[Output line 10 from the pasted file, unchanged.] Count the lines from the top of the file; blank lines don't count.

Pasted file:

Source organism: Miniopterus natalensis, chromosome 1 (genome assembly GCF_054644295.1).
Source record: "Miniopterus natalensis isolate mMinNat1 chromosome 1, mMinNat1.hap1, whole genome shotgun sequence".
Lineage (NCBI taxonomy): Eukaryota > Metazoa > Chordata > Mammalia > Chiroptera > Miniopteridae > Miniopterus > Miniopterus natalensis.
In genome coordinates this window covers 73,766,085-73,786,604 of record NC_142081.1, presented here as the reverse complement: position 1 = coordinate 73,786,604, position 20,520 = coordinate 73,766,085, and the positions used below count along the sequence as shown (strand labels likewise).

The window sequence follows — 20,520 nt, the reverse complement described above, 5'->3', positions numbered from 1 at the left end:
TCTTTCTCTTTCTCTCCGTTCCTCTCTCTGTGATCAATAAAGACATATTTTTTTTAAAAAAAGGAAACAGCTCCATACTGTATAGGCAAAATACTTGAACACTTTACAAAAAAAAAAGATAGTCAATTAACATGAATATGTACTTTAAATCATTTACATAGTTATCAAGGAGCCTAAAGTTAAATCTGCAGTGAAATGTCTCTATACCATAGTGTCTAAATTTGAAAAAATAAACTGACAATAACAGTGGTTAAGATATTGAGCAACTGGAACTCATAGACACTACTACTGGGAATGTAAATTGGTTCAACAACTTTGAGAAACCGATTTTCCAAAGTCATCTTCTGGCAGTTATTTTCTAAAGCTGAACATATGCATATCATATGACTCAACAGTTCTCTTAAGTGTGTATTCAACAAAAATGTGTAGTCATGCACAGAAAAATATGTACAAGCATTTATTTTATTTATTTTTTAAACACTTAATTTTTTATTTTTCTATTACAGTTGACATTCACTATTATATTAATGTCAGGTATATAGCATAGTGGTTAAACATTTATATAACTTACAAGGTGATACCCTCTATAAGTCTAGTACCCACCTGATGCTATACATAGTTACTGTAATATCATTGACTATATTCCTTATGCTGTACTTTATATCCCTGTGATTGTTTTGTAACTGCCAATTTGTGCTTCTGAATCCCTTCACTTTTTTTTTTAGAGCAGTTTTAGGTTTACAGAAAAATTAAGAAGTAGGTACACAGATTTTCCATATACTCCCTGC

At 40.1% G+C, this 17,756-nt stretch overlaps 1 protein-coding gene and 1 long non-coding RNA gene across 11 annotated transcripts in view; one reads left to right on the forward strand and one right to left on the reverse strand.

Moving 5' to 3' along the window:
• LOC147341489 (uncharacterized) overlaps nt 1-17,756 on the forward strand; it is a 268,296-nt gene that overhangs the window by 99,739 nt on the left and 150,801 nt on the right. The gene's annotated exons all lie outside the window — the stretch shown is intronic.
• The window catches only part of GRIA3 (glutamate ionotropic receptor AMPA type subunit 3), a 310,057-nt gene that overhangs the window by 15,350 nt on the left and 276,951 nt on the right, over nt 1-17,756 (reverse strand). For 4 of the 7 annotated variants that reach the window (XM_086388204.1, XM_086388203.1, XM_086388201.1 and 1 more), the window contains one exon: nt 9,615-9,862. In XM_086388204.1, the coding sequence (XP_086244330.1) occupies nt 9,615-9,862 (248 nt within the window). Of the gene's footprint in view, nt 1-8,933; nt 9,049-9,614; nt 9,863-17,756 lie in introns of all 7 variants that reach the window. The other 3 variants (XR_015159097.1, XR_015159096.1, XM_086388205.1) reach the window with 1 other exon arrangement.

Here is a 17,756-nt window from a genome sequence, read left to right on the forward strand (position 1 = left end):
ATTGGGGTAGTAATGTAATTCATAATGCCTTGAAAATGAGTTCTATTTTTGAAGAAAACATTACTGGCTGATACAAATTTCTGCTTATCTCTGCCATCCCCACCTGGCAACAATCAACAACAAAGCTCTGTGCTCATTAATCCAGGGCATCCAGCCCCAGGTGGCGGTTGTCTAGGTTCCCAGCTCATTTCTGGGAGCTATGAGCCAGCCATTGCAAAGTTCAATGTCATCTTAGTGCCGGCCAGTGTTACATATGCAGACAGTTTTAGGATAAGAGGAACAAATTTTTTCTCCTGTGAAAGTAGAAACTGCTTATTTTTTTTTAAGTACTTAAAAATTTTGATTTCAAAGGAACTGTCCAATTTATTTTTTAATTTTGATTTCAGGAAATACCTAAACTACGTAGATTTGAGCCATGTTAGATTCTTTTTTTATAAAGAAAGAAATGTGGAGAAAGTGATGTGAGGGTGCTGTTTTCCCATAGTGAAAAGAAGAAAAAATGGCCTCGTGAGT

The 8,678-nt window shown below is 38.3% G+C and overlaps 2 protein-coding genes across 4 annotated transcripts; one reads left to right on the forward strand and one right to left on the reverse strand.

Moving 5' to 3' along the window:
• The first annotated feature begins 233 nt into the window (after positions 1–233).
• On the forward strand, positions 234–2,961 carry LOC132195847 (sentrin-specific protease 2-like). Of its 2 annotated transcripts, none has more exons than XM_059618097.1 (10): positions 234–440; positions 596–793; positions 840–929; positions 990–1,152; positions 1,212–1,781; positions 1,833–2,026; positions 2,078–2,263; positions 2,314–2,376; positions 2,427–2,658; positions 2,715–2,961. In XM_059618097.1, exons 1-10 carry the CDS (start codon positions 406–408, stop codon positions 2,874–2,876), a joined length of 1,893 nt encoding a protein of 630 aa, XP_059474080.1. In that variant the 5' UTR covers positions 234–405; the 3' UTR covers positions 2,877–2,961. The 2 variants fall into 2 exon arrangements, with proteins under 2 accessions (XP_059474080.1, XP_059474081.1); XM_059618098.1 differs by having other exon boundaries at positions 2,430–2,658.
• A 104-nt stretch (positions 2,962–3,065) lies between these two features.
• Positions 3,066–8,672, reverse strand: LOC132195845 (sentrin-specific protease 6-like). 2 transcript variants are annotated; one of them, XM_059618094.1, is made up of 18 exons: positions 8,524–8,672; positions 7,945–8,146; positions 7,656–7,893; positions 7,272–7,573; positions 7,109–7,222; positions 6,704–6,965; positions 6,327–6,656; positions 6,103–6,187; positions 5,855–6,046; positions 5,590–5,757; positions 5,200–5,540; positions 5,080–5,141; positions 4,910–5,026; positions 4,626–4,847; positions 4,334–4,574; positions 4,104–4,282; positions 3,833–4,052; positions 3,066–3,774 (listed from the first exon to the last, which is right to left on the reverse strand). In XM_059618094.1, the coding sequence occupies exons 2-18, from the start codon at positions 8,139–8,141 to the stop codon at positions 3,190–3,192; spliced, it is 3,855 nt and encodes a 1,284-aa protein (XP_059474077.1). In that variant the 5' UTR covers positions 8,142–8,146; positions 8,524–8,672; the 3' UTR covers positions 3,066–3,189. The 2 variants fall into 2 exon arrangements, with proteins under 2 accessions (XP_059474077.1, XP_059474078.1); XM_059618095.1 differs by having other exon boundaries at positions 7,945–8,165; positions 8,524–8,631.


• The window catches only part of GRIA3 (glutamate ionotropic receptor AMPA type subunit 3), a 310,057-nt gene that overhangs the window by 15,350 nt on the left and 276,951 nt on the right, over nt 1-17,756 (reverse strand). For 4 of the 7 annotated variants that reach the window (XM_086388204.1, XM_086388203.1, XM_086388201.1 and 1 more), the window contains one exon: nt 9,615-9,862. In XM_086388204.1, the coding sequence (XP_086244330.1) occupies nt 9,615-9,862 (248 nt within the window). Of the gene's footprint in view, nt 1-8,933; nt 9,049-9,614; nt 9,863-17,756 lie in introns of all 7 variants that reach the window. The other 3 variants (XR_015159097.1, XR_015159096.1, XM_086388205.1) reach the window with 1 other exon arrangement.